Subsidy sources in small lakes: Not soup but specks and sinkers.
Pace, Michael *,1, Carpenter, Steve2, Cole, Jonathan1, Kitchell, James 2, Hodgson, James 3, Van De Bogert, Mathew2, 1 Institute of Ecosystem Studies, Millbrook, NY, USA2 Center for Limnology, Madison, WI, USA3 Dept. of Biology, De Pere, WI, USA
ABSTRACT- Half or more of the secondary production in several small lakes was supported by terrestrial subsidies based on a series of whole lake carbon-13 additions. We evaluated the importance of terrestrial sources using a carbon flow model that traces the movement of C-12 and C-13. The largest source of terrestrial carbon to the experimental lakes is dissolved organic matter (soup). This material supports considerable bacterial respiration. However, bacterial biomass and production are not sufficient to provide much terrestrial carbon to consumers. Hence, relatively little of the soup moves up the food web to consumers. Model analysis indicates direct utilization of particulate organic matter (specks) of terrestrial origin is important to many invertebrates. Predatory fish also consume terrestrial organisms (sinkers) including insects, snakes, birds, voles, shrews, and mice. Fish carbon is partially derived from the episodic utilization of sinkers plus flows of terrestrial particulates to aquatic invertebrates and subsequent consumption of these invertebrates. Overall, the labeling patterns of C-13 observed in invertebrates and fishes during the whole lake additions can only be fit when substantial fluxes of terrestrial particulates and organisms are included in the model.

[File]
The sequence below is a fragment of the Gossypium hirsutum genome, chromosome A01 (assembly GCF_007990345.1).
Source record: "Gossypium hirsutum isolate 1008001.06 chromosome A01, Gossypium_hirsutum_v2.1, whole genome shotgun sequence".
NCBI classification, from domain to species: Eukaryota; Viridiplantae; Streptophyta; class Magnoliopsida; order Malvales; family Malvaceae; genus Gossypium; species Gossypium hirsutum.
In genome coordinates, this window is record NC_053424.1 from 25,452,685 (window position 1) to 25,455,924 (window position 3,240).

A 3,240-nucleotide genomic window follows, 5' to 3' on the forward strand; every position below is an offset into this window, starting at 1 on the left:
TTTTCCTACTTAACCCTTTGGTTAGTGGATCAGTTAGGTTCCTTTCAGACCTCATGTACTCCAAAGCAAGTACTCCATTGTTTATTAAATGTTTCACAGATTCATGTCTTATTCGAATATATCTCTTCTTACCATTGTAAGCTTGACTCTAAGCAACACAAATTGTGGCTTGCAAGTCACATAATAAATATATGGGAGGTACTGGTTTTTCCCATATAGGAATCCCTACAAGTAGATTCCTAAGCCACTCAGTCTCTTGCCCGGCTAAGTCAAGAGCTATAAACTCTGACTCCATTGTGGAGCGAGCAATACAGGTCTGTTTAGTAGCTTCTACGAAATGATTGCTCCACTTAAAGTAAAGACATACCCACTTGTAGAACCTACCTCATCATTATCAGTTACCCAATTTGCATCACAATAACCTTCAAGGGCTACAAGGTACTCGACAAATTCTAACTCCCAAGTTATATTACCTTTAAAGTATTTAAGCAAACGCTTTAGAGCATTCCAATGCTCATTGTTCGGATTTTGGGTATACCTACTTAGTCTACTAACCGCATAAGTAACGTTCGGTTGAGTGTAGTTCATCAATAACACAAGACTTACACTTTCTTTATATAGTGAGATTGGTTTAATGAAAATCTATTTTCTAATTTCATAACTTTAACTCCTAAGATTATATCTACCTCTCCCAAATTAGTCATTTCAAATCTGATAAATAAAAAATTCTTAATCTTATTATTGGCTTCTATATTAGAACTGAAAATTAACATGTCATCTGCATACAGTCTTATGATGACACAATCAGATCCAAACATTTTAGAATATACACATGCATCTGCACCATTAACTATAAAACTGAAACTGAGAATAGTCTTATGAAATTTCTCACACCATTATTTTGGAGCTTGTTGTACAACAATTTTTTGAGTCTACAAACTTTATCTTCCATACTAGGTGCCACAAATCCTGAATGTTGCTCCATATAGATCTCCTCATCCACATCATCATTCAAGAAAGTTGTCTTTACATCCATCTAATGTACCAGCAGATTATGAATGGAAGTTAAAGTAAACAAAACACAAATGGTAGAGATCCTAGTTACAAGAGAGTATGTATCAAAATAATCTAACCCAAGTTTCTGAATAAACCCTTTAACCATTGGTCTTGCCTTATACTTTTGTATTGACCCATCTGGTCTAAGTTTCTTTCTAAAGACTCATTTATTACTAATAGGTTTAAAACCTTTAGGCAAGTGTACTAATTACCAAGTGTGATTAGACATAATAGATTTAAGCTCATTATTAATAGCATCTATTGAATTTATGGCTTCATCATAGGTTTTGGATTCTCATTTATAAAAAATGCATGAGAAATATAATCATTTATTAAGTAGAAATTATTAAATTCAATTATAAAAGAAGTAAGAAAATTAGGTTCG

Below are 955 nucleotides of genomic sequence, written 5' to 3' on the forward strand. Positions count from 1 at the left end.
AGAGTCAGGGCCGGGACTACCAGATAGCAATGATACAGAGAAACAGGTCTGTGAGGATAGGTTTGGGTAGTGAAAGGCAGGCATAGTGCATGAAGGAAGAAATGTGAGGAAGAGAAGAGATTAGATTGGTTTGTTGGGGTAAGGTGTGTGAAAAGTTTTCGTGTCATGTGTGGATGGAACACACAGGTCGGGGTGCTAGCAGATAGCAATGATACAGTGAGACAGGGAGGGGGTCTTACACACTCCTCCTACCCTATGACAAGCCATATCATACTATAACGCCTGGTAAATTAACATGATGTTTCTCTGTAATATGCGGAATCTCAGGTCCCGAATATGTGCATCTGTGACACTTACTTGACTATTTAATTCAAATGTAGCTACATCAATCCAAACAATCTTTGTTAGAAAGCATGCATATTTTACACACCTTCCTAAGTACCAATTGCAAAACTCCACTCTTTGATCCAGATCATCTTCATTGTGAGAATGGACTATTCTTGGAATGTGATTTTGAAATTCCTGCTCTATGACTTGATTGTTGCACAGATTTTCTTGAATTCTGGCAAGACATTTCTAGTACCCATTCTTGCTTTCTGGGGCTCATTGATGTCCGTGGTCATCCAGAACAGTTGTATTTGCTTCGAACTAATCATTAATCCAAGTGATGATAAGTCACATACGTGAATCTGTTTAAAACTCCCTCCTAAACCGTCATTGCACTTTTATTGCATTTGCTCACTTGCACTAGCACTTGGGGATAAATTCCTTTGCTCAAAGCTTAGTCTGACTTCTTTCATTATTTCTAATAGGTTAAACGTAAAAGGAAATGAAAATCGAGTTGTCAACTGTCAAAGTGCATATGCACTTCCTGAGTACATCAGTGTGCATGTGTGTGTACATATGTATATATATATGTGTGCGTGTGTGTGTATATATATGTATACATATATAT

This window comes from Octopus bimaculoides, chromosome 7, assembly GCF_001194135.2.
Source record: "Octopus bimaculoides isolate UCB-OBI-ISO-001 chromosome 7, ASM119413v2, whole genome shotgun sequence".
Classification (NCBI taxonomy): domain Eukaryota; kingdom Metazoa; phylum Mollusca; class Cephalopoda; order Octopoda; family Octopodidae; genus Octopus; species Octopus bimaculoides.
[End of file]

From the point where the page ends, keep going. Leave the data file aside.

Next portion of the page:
Key words: Subsidies, Food Webs, Lakes, Carbon Isotopes
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